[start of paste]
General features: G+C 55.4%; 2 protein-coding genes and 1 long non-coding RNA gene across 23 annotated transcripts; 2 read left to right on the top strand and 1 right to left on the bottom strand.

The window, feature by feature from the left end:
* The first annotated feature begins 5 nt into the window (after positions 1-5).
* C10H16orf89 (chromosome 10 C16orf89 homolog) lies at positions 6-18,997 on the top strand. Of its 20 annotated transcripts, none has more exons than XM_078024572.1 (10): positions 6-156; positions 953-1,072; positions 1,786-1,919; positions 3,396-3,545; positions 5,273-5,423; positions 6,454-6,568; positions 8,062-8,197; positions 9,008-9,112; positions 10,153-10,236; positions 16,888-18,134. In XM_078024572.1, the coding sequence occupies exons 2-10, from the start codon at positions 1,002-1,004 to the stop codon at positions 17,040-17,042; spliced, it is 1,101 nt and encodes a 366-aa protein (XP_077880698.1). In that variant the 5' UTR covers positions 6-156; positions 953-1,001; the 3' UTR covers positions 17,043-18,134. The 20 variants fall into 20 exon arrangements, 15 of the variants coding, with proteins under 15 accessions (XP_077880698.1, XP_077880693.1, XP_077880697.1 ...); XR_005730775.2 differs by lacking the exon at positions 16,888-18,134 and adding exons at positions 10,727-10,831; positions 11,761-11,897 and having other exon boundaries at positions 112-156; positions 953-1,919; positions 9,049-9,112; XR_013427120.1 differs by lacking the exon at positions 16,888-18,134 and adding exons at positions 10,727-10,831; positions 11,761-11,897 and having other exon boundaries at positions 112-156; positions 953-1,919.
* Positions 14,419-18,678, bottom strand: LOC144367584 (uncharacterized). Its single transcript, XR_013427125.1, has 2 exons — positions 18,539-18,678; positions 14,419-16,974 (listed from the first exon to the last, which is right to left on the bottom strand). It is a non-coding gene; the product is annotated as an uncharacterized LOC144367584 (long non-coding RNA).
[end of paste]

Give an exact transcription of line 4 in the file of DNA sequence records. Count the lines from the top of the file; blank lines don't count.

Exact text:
* C10H16orf89 (chromosome 10 C16orf89 homolog) lies at positions 6-18,997 on the top strand. Of its 20 annotated transcripts, none has more exons than XM_078024572.1 (10): positions 6-156; positions 953-1,072; positions 1,786-1,919; positions 3,396-3,545; positions 5,273-5,423; positions 6,454-6,568; positions 8,062-8,197; positions 9,008-9,112; positions 10,153-10,236; positions 16,888-18,134. In XM_078024572.1, the coding sequence occupies exons 2-10, from the start codon at positions 1,002-1,004 to the stop codon at positions 17,040-17,042; spliced, it is 1,101 nt and encodes a 366-aa protein (XP_077880698.1). In that variant the 5' UTR covers positions 6-156; positions 953-1,001; the 3' UTR covers positions 17,043-18,134. The 20 variants fall into 20 exon arrangements, 15 of the variants coding, with proteins under 15 accessions (XP_077880698.1, XP_077880693.1, XP_077880697.1 ...); XR_005730775.2 differs by lacking the exon at positions 16,888-18,134 and adding exons at positions 10,727-10,831; positions 11,761-11,897 and having other exon boundaries at positions 112-156; positions 953-1,919; positions 9,049-9,112; XR_013427120.1 differs by lacking the exon at positions 16,888-18,134 and adding exons at positions 10,727-10,831; positions 11,761-11,897 and having other exon boundaries at positions 112-156; positions 953-1,919.